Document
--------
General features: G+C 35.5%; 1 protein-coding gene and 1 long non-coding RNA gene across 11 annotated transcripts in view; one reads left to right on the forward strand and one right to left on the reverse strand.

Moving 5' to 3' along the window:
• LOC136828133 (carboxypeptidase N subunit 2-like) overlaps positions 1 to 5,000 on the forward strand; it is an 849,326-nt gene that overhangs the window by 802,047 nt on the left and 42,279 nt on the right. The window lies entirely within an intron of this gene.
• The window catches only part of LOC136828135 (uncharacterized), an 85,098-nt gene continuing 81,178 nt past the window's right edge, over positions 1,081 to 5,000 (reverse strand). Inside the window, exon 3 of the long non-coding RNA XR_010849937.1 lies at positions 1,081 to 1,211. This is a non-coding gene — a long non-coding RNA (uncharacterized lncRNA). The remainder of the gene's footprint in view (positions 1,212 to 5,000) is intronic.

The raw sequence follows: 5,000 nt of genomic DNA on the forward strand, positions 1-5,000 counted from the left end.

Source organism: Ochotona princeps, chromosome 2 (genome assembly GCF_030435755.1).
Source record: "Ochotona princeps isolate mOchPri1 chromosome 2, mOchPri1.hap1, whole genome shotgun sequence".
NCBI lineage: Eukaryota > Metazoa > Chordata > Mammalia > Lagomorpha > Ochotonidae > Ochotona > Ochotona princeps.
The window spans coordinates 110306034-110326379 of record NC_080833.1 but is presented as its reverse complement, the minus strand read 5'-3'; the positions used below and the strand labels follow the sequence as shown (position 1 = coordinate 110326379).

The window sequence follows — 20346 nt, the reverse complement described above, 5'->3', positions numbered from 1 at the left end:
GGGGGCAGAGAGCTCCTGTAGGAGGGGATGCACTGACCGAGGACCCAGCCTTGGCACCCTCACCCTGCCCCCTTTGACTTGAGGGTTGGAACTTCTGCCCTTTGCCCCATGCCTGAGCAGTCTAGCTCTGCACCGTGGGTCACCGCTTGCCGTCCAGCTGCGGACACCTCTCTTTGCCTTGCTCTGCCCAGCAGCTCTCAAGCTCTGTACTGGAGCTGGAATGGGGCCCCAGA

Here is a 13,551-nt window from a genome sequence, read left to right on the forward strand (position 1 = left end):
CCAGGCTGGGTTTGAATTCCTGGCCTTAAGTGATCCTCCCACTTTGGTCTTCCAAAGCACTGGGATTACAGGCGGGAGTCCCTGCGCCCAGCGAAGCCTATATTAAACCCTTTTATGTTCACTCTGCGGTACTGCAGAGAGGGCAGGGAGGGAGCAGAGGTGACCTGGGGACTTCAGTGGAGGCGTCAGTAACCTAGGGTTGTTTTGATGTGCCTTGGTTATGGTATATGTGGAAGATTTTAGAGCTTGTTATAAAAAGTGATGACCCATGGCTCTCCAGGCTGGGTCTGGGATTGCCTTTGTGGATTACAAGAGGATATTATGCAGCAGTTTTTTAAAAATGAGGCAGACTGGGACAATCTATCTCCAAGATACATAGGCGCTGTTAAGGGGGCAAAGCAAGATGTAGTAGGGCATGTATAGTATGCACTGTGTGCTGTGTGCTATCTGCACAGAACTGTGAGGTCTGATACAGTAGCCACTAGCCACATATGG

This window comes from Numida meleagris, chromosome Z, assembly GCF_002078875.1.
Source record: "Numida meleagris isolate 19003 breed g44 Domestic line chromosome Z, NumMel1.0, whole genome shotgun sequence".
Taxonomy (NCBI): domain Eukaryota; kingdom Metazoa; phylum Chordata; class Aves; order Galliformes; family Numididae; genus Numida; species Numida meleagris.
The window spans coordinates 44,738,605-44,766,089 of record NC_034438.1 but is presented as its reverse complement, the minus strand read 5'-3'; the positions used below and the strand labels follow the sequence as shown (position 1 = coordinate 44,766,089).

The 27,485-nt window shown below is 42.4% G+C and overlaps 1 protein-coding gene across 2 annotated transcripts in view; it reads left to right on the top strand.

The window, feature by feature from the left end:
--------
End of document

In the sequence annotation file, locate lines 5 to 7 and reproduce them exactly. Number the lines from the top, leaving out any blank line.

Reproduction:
The raw sequence follows: 5,000 nt of genomic DNA on the forward strand, positions 1-5,000 counted from the left end.

Source organism: Ochotona princeps, chromosome 2 (genome assembly GCF_030435755.1).
Source record: "Ochotona princeps isolate mOchPri1 chromosome 2, mOchPri1.hap1, whole genome shotgun sequence".